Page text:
Business continuity training is an important factor in protecting any organization. First and foremost, it helps ensure a company’s ability to weather a disruption and keep operating. It also demonstrates to employees that their safety is a top priority.

With the implementation of a comprehensive business continuity plan, financial losses and property damage will be mitigated. But instituting a business continuity plan that your employees will embrace won’t happen overnight.

Time, Money & Resources

The adage that “you have to spend money to save money” is especially true of business continuity training. You can either conduct your own training inhouse or you can hire consultants to train and prepare your staff.

By investing in training, your employees will better retain this knowledge and pass it on to new employees, helping grow an organic emphasis on business continuity.

As David Thorp, executive director of the Business Continuity Institute said recently in an interview: “For small organizations, it is possible to create and exercise plans within a month — but this would typically take a little longer as the required people will also have other tasks. For a large and more complex organization, it may take two to three years to reach the desired maturity level.”

So ultimately, you have to ask yourself – and your board members: “Are you willing to spend thousands of dollars over a couple of years to potentially save millions in damages and ensure the longevity of the organization?”

The Phased Approach

There are several phases of an organization’s business continuity process, which also tie into budgeting.

  • Phase 1: Have your business continuity team assess your greatest risk(s) so you can address the top one first.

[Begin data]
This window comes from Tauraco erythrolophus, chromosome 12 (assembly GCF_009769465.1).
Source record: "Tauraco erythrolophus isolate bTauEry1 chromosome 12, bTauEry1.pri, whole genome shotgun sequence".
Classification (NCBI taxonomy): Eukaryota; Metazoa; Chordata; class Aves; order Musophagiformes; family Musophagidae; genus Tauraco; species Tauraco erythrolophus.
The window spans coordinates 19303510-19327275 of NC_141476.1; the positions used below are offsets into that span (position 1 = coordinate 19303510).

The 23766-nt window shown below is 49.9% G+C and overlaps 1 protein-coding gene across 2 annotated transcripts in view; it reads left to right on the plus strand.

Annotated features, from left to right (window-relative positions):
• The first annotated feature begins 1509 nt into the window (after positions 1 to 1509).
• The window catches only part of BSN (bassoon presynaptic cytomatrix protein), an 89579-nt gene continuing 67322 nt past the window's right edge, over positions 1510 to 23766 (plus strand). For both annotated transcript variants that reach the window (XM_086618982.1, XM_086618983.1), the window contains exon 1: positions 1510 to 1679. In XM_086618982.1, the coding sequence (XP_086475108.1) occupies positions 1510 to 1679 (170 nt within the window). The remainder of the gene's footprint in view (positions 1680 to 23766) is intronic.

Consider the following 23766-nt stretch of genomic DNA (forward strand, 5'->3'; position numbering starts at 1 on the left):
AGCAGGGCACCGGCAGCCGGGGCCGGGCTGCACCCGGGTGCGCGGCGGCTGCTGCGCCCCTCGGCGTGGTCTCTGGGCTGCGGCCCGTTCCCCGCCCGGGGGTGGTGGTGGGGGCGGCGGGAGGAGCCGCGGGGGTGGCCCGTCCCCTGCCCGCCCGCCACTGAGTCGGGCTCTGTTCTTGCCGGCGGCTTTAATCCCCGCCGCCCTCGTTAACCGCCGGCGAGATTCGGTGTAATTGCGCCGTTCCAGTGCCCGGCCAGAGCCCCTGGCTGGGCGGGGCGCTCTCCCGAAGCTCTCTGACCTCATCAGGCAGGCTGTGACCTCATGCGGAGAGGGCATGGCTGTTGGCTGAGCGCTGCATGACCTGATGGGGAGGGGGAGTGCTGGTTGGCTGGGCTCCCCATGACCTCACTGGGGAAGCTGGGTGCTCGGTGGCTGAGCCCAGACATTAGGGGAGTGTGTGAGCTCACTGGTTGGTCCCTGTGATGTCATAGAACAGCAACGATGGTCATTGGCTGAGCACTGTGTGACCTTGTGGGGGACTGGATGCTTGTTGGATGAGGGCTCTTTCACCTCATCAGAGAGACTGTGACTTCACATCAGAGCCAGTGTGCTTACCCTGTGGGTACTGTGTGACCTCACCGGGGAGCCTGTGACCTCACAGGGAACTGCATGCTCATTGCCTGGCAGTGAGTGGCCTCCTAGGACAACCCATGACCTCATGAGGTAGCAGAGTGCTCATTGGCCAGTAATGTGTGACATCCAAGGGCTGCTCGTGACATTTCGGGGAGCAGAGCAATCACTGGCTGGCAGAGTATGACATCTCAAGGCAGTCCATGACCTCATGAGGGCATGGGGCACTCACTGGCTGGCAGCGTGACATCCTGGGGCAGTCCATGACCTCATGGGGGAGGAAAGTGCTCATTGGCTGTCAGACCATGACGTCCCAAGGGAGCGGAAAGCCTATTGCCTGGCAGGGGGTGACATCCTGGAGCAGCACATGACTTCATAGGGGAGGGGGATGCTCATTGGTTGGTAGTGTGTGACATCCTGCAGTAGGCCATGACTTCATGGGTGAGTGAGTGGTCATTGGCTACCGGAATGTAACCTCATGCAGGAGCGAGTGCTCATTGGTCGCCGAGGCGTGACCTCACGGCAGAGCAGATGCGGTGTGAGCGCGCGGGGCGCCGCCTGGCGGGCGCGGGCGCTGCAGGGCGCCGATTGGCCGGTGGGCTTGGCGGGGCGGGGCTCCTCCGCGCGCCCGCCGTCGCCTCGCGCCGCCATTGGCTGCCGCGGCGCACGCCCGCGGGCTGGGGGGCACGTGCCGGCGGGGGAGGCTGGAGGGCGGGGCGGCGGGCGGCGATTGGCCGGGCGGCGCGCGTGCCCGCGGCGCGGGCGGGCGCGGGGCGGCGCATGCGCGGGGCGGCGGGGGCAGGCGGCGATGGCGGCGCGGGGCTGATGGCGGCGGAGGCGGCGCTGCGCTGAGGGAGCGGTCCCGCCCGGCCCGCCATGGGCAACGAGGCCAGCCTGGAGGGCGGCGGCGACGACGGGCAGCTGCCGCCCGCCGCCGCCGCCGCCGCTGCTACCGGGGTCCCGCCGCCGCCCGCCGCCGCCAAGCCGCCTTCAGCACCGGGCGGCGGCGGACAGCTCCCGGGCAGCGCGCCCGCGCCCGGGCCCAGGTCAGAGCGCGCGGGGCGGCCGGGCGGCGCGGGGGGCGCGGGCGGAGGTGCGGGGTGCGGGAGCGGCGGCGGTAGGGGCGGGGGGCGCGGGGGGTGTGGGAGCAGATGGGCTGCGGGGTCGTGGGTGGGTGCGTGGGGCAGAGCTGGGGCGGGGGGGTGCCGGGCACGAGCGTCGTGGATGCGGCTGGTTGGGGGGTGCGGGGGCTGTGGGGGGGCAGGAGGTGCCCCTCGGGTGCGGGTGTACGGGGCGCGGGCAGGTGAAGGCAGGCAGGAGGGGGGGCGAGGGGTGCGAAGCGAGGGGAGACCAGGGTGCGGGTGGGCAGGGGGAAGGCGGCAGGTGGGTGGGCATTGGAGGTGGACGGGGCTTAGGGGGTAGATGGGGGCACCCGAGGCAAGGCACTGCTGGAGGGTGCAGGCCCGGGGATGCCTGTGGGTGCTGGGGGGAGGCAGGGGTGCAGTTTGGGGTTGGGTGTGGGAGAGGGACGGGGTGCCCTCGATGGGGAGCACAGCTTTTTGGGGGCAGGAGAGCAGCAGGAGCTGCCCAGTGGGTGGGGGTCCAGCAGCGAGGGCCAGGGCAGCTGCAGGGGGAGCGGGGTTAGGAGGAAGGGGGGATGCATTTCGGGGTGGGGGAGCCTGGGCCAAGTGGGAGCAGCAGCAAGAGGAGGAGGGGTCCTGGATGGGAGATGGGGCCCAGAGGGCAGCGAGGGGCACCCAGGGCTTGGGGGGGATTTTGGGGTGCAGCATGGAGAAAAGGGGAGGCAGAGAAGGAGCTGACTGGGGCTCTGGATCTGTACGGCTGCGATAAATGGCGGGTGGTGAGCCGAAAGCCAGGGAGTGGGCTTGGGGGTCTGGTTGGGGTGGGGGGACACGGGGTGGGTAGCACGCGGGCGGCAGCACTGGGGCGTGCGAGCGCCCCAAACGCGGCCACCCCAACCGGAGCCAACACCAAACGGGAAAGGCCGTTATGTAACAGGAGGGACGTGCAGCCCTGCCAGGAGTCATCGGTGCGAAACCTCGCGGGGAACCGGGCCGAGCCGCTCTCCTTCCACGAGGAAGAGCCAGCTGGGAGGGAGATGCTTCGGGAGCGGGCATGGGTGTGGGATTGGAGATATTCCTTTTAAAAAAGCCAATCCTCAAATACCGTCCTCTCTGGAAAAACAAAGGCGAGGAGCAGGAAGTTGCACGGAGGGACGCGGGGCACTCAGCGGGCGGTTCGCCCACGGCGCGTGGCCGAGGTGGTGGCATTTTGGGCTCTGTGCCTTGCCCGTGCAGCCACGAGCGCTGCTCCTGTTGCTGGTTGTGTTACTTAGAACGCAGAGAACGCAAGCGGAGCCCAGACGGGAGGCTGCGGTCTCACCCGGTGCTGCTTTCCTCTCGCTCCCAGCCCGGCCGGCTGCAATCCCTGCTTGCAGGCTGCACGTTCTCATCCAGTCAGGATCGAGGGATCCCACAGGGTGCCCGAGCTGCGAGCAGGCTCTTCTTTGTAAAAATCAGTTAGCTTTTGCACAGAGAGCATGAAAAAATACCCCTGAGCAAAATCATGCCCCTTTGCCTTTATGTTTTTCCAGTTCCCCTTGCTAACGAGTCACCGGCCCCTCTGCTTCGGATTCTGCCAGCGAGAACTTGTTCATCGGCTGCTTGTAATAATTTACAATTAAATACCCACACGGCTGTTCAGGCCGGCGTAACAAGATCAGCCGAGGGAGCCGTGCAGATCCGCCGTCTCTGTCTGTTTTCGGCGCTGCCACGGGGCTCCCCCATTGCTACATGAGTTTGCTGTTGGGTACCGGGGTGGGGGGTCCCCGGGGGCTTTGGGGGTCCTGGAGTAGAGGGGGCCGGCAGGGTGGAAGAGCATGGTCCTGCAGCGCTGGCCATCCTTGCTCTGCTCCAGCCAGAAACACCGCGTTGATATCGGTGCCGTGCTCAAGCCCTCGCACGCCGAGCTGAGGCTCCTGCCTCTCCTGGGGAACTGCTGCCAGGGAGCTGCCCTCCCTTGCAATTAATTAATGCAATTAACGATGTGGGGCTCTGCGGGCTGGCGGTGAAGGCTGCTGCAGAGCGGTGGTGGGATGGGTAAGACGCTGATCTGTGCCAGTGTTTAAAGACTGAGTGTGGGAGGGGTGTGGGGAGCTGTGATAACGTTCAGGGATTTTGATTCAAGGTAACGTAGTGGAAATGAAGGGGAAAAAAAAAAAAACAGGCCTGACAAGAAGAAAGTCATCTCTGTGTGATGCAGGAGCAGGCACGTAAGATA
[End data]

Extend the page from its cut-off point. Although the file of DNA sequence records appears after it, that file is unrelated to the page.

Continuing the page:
• Phase 2: Present the first phase to the board for funding approval. By presenting just one phase with limited scope and a lower level of required funding, it should be easier to get the funds approved.
  • Phase 3: Test the plan, capture the feedback and incorporate that into the plan.
  • Phase 4: Once you have the results of that first phase, you can budget out the start of the next phase – which should address the next most critical risk – until the entire plan is covered.

“Like gardening, business continuity is cyclic,” Clark said during a recent AlertFind webinar. “It’s not a case of when do we start or when do we finish, because it’s a continuous improvement exercise. So in a sense, we’re starting to self-regulate.”

Clark also stressed the need for organizations to consider how emerging risks can affect the business continuity process.

“If an organization is new to business continuity, they need to focus on the here and now, and once they have become comfortable and competent in managing that from the business continuity perspective, then look at threat horizons – what’s coming in a year’s time, what’s coming in five years’ time, and so on, and putting that all into perspective.”

Internal Communication

Whether you operate a small or large company, building a culture that supports your business continuity goals can be a challenge.

By ensuring your organization’s business continuity team is comprised of a diverse group of employees with different responsibilities, you begin to build a set of advocates. Once planning and training is complete, the members can reinforce these messages within their own groups, who in turn share information and updates about the plan.

“Business continuity governance is really about delegation – and not abdication – of responsibility and ensuring there’s a formal process,” Clark said.

To learn more from Bob Clark about how companies can evolve their business continuity planning, watch our new webinar, “No Threat Too Large Or Small: Business Continuity Planning for Today’s Risks.

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